The renegotiated contracts with lithium mining companies also stipulate new technologies will be used for the planned expansion of operations. Representatives of the mining industry point out the process of obtaining lithium from brines is still comparatively new and will improve, by condensing evaporated water so it can later be returned to the ground, for example. Another approach is to pump the brine back into the groundwater after lithium has been extracted. A completely new method is to filter lithium directly out of the brine using membranes, thus avoiding water-intensive evaporation.
The Chilean mining sector is aware pressure from raw material buyers will increase. It is, therefore, open to more sustainable raw-material extraction. Various strategy papers for a green mining sector have been prepared. In August, the Ministry of Mining held a roundtable event for green mining. Overarching approaches for the country’s mining sector were discussed, in particular for water management, emissions reduction and recycling. But it is unlikely the requirements will be overly strict, as Chile’s authorities are more likely to fall back on voluntary commitments from the industry.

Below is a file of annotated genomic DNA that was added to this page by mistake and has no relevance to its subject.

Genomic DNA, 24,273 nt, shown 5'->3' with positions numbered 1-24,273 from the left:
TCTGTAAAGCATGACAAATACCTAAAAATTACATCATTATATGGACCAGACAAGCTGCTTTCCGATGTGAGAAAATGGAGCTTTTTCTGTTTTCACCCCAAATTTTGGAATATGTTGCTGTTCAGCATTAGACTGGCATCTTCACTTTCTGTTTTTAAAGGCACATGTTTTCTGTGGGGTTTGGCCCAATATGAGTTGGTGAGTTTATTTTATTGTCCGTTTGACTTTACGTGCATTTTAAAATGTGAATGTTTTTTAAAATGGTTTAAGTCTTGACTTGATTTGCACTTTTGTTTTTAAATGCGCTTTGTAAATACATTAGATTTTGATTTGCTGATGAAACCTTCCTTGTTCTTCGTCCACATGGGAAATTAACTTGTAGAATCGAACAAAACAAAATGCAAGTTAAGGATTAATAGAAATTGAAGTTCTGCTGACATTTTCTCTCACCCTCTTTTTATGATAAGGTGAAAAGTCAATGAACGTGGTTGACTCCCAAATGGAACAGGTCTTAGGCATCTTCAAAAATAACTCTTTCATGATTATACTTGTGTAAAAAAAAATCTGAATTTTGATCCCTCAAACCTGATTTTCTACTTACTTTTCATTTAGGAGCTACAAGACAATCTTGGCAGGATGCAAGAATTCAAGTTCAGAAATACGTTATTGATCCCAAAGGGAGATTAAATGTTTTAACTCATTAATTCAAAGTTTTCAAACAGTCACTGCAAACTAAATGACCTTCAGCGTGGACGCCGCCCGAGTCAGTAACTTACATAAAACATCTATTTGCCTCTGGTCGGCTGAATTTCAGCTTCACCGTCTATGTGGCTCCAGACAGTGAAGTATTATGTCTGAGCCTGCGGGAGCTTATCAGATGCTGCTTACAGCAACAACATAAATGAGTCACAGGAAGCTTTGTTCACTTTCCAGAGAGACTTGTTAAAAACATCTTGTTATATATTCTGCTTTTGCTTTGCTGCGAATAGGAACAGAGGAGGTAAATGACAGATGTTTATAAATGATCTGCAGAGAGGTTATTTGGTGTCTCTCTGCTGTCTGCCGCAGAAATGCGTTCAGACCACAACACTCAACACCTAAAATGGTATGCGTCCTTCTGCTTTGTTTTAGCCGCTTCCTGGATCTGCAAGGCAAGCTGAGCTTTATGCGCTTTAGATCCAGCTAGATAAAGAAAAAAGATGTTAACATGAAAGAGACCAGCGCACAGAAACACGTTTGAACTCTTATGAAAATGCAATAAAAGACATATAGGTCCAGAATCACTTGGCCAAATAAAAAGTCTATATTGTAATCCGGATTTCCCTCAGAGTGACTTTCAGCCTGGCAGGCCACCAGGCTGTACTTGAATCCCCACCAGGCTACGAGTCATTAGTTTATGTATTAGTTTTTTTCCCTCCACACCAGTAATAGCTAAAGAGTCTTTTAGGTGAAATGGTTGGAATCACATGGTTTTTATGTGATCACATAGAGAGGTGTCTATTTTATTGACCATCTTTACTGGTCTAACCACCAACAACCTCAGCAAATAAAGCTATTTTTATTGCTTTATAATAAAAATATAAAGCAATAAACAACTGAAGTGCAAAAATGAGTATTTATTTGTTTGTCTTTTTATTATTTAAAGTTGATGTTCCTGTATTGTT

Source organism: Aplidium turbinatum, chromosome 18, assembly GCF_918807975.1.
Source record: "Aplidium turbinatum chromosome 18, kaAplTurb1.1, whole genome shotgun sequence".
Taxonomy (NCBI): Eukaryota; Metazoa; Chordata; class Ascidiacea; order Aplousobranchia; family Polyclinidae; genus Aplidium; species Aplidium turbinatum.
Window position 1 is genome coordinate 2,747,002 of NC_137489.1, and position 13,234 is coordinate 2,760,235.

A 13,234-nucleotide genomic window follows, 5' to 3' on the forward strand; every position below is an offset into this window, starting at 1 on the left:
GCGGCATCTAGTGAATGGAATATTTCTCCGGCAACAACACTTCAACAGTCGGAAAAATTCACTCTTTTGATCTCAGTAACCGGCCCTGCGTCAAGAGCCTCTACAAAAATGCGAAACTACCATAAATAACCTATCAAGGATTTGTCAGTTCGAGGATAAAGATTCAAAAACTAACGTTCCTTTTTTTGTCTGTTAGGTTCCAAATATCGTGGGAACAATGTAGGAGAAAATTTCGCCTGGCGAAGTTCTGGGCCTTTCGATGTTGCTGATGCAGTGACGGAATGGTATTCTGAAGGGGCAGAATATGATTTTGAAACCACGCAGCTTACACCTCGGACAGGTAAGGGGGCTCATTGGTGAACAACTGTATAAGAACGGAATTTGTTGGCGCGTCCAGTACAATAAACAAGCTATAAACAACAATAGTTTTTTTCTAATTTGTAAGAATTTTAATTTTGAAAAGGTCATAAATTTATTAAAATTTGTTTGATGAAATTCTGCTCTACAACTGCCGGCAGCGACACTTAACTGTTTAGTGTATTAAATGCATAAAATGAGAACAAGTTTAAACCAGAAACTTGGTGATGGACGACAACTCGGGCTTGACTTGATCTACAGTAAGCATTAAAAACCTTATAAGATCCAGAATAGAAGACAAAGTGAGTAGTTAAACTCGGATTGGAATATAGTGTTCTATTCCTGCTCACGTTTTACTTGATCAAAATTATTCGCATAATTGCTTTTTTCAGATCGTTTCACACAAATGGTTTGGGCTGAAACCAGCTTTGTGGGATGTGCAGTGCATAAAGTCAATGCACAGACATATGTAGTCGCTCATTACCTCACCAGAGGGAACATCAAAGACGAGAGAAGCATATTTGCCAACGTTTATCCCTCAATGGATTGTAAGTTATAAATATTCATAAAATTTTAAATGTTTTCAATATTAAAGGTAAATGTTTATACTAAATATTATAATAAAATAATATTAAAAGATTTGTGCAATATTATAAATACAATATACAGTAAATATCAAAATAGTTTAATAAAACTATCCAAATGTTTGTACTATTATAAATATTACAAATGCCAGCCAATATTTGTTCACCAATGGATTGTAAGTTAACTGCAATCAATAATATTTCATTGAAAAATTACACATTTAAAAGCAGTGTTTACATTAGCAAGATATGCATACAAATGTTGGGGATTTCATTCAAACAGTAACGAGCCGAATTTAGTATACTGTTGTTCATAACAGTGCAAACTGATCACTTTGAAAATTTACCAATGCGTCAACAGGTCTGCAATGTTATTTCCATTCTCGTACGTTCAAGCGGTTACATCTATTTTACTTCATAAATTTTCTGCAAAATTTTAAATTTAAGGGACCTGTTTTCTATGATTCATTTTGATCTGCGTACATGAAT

Nevertheless, the climate debate is also arriving in South America. International companies with clout can certainly influence sustainability at the top of the value chain. Automotive companies and battery suppliers are expected to attach increasing importance to being able to prove to their customers that raw materials have been extracted sustainably. It can also be assumed that after the diesel scandal, Europe’s car manufacturing industry, for example, will certainly not want to make negative headlines about the environmental damage caused by lithium mining.
Continuous certification of suppliers, in line with ISO standards, could at least bring more transparency. It is conceivable suppliers could be called on to obtain ISO 9000 certification for quality management as an indicator of good corporate governance, ISO 14000 certification for environmental management or ISO 50001 certification for energy management. Such certifications entail additional costs for companies and will therefore also affect the price of the end product. However, since environmental protection is an important driver of demand for lithium batteries, the conscientious and sustainable use of resources should be a matter of course and the emerging strategies of companies and policymakers offer hope there is a will to commit to sustainable extraction.